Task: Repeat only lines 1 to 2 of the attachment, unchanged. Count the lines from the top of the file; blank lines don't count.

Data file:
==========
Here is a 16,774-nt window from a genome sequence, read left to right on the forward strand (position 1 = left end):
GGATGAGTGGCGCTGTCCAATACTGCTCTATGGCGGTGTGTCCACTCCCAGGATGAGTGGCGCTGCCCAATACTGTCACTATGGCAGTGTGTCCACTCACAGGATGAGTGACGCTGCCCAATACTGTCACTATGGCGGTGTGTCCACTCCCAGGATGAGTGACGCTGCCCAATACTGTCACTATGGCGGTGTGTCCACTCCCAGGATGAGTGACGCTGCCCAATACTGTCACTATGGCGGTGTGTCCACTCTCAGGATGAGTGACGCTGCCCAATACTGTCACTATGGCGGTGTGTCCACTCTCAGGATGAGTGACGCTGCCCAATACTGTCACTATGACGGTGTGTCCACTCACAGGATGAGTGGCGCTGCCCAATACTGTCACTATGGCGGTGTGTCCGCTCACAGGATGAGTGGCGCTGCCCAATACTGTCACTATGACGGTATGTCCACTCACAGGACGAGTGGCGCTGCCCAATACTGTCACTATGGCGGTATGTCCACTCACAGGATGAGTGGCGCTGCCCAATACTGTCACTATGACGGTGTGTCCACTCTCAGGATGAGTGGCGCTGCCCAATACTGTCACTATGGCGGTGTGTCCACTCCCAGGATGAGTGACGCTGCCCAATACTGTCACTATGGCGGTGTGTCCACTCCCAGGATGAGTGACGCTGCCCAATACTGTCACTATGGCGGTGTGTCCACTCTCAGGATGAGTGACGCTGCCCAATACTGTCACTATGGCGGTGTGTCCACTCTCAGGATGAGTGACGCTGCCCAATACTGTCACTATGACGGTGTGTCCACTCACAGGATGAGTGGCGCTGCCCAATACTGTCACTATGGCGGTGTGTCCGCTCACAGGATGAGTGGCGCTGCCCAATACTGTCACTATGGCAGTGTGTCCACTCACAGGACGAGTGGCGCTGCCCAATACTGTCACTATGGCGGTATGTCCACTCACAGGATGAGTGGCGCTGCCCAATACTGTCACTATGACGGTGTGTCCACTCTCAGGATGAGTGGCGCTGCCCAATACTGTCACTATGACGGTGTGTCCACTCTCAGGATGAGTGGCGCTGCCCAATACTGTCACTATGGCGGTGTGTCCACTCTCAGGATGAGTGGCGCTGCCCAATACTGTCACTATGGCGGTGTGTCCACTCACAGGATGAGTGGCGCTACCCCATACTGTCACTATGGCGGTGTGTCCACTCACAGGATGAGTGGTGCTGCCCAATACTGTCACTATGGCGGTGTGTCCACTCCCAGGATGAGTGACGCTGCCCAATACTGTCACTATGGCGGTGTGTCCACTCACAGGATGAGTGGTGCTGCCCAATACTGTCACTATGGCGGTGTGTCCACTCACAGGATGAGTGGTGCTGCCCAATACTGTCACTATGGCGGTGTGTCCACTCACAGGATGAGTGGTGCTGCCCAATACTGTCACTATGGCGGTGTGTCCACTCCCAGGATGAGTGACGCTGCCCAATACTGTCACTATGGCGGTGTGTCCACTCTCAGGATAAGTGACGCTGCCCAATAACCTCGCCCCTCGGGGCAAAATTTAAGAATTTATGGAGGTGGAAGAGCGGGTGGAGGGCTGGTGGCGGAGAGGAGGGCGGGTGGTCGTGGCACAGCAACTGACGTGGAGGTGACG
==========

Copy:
Here is a 16,774-nt window from a genome sequence, read left to right on the forward strand (position 1 = left end):
GGATGAGTGGCGCTGTCCAATACTGCTCTATGGCGGTGTGTCCACTCCCAGGATGAGTGGCGCTGCCCAATACTGTCACTATGGCAGTGTGTCCACTCACAGGATGAGTGACGCTGCCCAATACTGTCACTATGGCGGTGTGTCCACTCCCAGGATGAGTGACGCTGCCCAATACTGTCACTATGGCGGTGTGTCCACTCCCAGGATGAGTGACGCTGCCCAATACTGTCACTATGGCGGTGTGTCCACTCTCAGGATGAGTGACGCTGCCCAATACTGTCACTATGGCGGTGTGTCCACTCTCAGGATGAGTGACGCTGCCCAATACTGTCACTATGACGGTGTGTCCACTCACAGGATGAGTGGCGCTGCCCAATACTGTCACTATGGCGGTGTGTCCGCTCACAGGATGAGTGGCGCTGCCCAATACTGTCACTATGACGGTATGTCCACTCACAGGACGAGTGGCGCTGCCCAATACTGTCACTATGGCGGTATGTCCACTCACAGGATGAGTGGCGCTGCCCAATACTGTCACTATGACGGTGTGTCCACTCTCAGGATGAGTGGCGCTGCCCAATACTGTCACTATGGCGGTGTGTCCACTCCCAGGATGAGTGACGCTGCCCAATACTGTCACTATGGCGGTGTGTCCACTCCCAGGATGAGTGACGCTGCCCAATACTGTCACTATGGCGGTGTGTCCACTCTCAGGATGAGTGACGCTGCCCAATACTGTCACTATGGCGGTGTGTCCACTCTCAGGATGAGTGACGCTGCCCAATACTGTCACTATGACGGTGTGTCCACTCACAGGATGAGTGGCGCTGCCCAATACTGTCACTATGGCGGTGTGTCCGCTCACAGGATGAGTGGCGCTGCCCAATACTGTCACTATGGCAGTGTGTCCACTCACAGGACGAGTGGCGCTGCCCAATACTGTCACTATGGCGGTATGTCCACTCACAGGATGAGTGGCGCTGCCCAATACTGTCACTATGACGGTGTGTCCACTCTCAGGATGAGTGGCGCTGCCCAATACTGTCACTATGACGGTGTGTCCACTCTCAGGATGAGTGGCGCTGCCCAATACTGTCACTATGGCGGTGTGTCCACTCTCAGGATGAGTGGCGCTGCCCAATACTGTCACTATGGCGGTGTGTCCACTCACAGGATGAGTGGCGCTACCCCATACTGTCACTATGGCGGTGTGTCCACTCACAGGATGAGTGGTGCTGCCCAATACTGTCACTATGGCGGTGTGTCCACTCCCAGGATGAGTGACGCTGCCCAATACTGTCACTATGGCGGTGTGTCCACTCACAGGATGAGTGGTGCTGCCCAATACTGTCACTATGGCGGTGTGTCCACTCACAGGATGAGTGGTGCTGCCCAATACTGTCACTATGGCGGTGTGTCCACTCACAGGATGAGTGGTGCTGCCCAATACTGTCACTATGGCGGTGTGTCCACTCCCAGGATGAGTGACGCTGCCCAATACTGTCACTATGGCGGTGTGTCCACTCTCAGGATAAGTGACGCTGCCCAATAACCTCGCCCCTCGGGGCAAAATTTAAGAATTTATGGAGGTGGAAGAGCGGGTGGAGGGCTGGTGGCGGAGAGGAGGGCGGGTGGTCGTGGCACAGCAACTGACGTGGAGGTGACG